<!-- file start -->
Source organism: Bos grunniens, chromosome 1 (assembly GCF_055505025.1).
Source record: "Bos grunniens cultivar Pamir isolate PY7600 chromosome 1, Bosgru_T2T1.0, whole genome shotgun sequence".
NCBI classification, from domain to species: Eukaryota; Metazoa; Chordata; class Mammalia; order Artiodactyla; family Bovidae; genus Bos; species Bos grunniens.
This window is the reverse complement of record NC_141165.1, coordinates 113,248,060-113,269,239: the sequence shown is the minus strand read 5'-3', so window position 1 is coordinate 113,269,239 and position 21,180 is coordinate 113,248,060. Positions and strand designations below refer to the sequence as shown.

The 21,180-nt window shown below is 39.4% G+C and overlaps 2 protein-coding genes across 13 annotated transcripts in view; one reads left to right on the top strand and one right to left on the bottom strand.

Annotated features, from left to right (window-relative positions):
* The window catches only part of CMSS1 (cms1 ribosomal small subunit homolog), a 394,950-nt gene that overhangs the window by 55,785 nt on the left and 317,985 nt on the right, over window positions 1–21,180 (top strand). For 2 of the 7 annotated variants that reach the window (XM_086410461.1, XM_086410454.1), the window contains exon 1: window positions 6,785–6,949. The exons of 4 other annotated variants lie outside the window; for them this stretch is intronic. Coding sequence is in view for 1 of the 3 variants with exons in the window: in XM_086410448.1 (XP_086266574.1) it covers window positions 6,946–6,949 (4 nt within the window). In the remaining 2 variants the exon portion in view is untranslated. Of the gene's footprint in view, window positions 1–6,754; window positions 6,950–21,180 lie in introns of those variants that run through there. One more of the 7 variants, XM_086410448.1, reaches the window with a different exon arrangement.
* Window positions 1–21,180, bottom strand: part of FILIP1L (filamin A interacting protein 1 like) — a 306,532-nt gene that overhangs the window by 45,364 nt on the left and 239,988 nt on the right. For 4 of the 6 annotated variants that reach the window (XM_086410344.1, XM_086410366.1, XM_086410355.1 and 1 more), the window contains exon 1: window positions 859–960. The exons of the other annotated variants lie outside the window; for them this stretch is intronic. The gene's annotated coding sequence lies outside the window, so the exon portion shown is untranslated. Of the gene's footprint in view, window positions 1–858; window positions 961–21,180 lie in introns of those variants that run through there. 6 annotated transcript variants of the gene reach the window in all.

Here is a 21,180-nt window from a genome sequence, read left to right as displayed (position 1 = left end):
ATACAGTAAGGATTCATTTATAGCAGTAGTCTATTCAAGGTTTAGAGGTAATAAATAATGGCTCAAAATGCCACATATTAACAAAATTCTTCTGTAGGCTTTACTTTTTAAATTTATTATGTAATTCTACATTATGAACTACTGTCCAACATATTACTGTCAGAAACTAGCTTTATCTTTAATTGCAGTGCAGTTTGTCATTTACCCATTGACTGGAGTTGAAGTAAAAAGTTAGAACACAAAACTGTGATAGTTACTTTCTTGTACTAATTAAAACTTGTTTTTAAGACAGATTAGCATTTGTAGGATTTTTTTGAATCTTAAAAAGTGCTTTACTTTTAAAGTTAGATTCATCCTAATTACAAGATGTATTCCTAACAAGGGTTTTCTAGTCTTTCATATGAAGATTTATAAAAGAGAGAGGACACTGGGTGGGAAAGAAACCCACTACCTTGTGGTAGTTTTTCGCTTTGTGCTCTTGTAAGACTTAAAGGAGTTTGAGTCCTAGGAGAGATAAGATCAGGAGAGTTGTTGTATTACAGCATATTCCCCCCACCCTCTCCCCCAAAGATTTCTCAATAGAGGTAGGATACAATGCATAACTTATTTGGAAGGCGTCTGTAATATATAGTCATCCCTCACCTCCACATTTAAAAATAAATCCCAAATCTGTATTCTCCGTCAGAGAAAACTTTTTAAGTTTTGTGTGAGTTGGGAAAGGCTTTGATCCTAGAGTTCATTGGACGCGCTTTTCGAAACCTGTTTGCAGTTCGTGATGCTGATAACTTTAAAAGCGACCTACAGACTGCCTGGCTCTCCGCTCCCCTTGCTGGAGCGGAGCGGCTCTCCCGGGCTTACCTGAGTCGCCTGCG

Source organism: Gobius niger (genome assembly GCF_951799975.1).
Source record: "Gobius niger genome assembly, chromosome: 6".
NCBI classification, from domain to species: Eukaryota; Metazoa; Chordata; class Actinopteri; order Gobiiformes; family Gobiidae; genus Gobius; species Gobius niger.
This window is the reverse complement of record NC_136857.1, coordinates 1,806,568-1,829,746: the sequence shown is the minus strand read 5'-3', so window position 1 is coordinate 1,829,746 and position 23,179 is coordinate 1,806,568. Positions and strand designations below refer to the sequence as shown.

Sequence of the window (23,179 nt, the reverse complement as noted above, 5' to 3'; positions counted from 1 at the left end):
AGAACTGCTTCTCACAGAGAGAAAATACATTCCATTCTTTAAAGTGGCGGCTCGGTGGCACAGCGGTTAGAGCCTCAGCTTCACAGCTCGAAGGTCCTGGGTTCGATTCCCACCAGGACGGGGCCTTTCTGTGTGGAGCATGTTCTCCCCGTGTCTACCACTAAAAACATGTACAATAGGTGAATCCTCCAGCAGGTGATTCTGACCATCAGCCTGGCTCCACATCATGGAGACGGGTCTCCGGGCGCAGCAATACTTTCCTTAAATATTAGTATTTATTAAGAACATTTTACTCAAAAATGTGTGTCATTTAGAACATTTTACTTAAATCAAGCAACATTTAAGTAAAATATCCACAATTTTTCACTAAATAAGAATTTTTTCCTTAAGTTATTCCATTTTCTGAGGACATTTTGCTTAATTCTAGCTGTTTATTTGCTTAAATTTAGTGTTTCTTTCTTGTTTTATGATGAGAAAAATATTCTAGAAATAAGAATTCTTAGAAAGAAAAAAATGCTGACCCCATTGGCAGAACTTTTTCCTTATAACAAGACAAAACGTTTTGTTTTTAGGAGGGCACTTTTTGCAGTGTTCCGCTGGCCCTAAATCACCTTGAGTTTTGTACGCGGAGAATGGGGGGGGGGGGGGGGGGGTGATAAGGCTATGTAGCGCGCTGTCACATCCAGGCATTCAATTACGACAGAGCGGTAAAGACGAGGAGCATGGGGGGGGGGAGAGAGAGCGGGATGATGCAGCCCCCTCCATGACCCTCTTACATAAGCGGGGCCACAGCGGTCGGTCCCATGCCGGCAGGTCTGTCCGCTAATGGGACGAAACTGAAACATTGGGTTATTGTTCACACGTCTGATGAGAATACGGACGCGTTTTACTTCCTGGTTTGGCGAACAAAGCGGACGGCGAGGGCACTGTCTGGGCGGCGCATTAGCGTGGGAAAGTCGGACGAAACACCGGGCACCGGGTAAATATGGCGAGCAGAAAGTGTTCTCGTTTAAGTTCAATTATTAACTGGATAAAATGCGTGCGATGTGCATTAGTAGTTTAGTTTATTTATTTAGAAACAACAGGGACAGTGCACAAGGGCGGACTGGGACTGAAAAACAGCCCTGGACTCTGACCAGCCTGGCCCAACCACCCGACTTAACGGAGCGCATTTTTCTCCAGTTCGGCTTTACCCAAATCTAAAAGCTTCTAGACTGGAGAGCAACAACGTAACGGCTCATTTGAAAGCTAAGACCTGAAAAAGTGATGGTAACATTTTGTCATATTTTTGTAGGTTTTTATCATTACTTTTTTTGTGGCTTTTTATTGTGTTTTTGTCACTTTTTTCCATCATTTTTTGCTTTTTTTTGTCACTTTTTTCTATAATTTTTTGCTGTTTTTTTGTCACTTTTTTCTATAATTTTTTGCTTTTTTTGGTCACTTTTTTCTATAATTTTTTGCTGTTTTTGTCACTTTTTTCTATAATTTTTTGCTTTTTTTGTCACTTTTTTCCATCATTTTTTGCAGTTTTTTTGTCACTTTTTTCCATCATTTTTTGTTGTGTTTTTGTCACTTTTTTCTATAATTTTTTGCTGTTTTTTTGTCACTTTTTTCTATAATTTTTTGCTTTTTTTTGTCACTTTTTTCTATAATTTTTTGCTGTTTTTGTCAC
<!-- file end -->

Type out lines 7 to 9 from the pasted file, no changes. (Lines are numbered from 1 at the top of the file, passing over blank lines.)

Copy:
* The window catches only part of CMSS1 (cms1 ribosomal small subunit homolog), a 394,950-nt gene that overhangs the window by 55,785 nt on the left and 317,985 nt on the right, over window positions 1–21,180 (top strand). For 2 of the 7 annotated variants that reach the window (XM_086410461.1, XM_086410454.1), the window contains exon 1: window positions 6,785–6,949. The exons of 4 other annotated variants lie outside the window; for them this stretch is intronic. Coding sequence is in view for 1 of the 3 variants with exons in the window: in XM_086410448.1 (XP_086266574.1) it covers window positions 6,946–6,949 (4 nt within the window). In the remaining 2 variants the exon portion in view is untranslated. Of the gene's footprint in view, window positions 1–6,754; window positions 6,950–21,180 lie in introns of those variants that run through there. One more of the 7 variants, XM_086410448.1, reaches the window with a different exon arrangement.
* Window positions 1–21,180, bottom strand: part of FILIP1L (filamin A interacting protein 1 like) — a 306,532-nt gene that overhangs the window by 45,364 nt on the left and 239,988 nt on the right. For 4 of the 6 annotated variants that reach the window (XM_086410344.1, XM_086410366.1, XM_086410355.1 and 1 more), the window contains exon 1: window positions 859–960. The exons of the other annotated variants lie outside the window; for them this stretch is intronic. The gene's annotated coding sequence lies outside the window, so the exon portion shown is untranslated. Of the gene's footprint in view, window positions 1–858; window positions 961–21,180 lie in introns of those variants that run through there. 6 annotated transcript variants of the gene reach the window in all.

Here is a 21,180-nt window from a genome sequence, read left to right as displayed (position 1 = left end):